When you went for it on fourth down early in the game, were you trying to send a message to the team?
"I think so. As much as we try to go back to a hammer running, possession game, it don't work at Florida State. This football team this year, this offense, we started off with kind of the old Florida State offense. Then it became obvious, in the Louisville game, we need to get that running game going. But that was in the mud – a very poor time to decide. We felt like, with that tailback, we better start getting him the ball nore. So then, he ran up and down the field against Clemson. And he ran up and down the field against Miami. Against Notre Dame – no telling what would have happened that day if we don't drop passes. This has not been a lucky year for us. I'm not using that excuse. We lost five ballgames – at least we got a BCS (bowl). But I swear, I can never remember the things that happened to us this year."
Would you call it the worst season of your career, given the expectations?
"Well, there were so many odd things that happened to us. Losing your first-team tailback, and your second-team tailback, and your third-team tailback. Instead of losing one tailback, losing a tight end, losing a tight end, losing a linebacker, you're losing three of them at one position. All of a sudden you're bringing in your fourth-team tailback, the true freshman. He did good, and that shows good ability and good recruiting. Then of course, you have your quarterback. We never got our quarterback stable until the last game – Florida – and then we lose him. That's strange."
Anquan played most of the fourth quarter at quarterback. Was Fabian too hurt, or was he more effective?
"It looked like, number one, they were determined to blitz no matter what. Fabian couldn't handle the blitz. Number one, you've got to be able to check off, be able to hit your checkoffs. He was getting sacked, over and over. So we felt like we had to get somebody that can move back there."
Given everything that was missing in this game, do you feel better about the loss?
"I think we're real close. I mean, you look at the first half. We had the ball more than they did. (21:43 to 8:17) If it's 21-8 (time of possession), and you are behind, somebody's making some mistakes. It ain't like they're physically whipping our tail. Something is happening if you've got the ball that long and they're ahead of you. You go back and you see a turnover here. You see a pass interception for a touchdown. You see a long pass for a touchdown – you see those big plays getting away from you."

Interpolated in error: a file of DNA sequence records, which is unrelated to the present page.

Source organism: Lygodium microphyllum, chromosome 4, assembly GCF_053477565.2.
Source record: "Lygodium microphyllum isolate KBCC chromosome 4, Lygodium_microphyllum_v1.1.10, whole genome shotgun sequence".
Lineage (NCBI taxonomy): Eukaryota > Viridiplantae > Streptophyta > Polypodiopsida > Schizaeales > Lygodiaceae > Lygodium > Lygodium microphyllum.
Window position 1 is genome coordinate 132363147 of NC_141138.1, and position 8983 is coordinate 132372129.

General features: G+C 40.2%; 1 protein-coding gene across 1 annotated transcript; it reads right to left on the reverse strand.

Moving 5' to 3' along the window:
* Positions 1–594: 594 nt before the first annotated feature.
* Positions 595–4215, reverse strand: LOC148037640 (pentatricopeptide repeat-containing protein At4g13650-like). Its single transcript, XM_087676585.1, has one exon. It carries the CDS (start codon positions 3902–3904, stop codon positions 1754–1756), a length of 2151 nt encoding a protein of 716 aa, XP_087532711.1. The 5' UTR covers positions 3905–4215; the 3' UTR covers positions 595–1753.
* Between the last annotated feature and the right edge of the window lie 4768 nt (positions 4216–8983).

You had more first downs than they did, and nearly as many yards, in the game.
"Really, from a personnel standpoint, you'd say, ‘they must be pretty close.' They had better execution. They executed better."
What can you take away from this loss?
"It's less damaging to me for several reasons. One is, our kids never quit. Our kids kept fighting, thank goodness. Number two, we're looking at the No. 2 team in the country, not No. 3, after Ohio State or (Miami) loses, they'll probably go to No. 2. You look at a team that had it all. We couldn't pick on their punter, he was too good. We couldn't pick on their kicker, he was too good. Couldn't turn their receivers loose – they were too good. You had to get after that quarterback – he was good. Then they had an excellent defense. And the tailback just ran beautifully. They had all the stuff out there."
They bring back a lot of personnel from this team. Do you see them possibly being a favorite to win it all.
"Well, let me say this. Georgia is one of those jobs that can be good every year. Any time you're in a state that has players, and you're the leading school, you're in a place where you can win. Georgia is one of those schools. Total college football players – California is the number one producer. Texas is number two. Florida is number three. Georgia is four. Used to be Ohio. Used to be Pennsylvania. If you can get the best kids in your state – which you should do – you're the state university – you're going to be good every year. Whatever he's got coming back, with them there, doing the job they're going to do, they've got a chance to be good every year."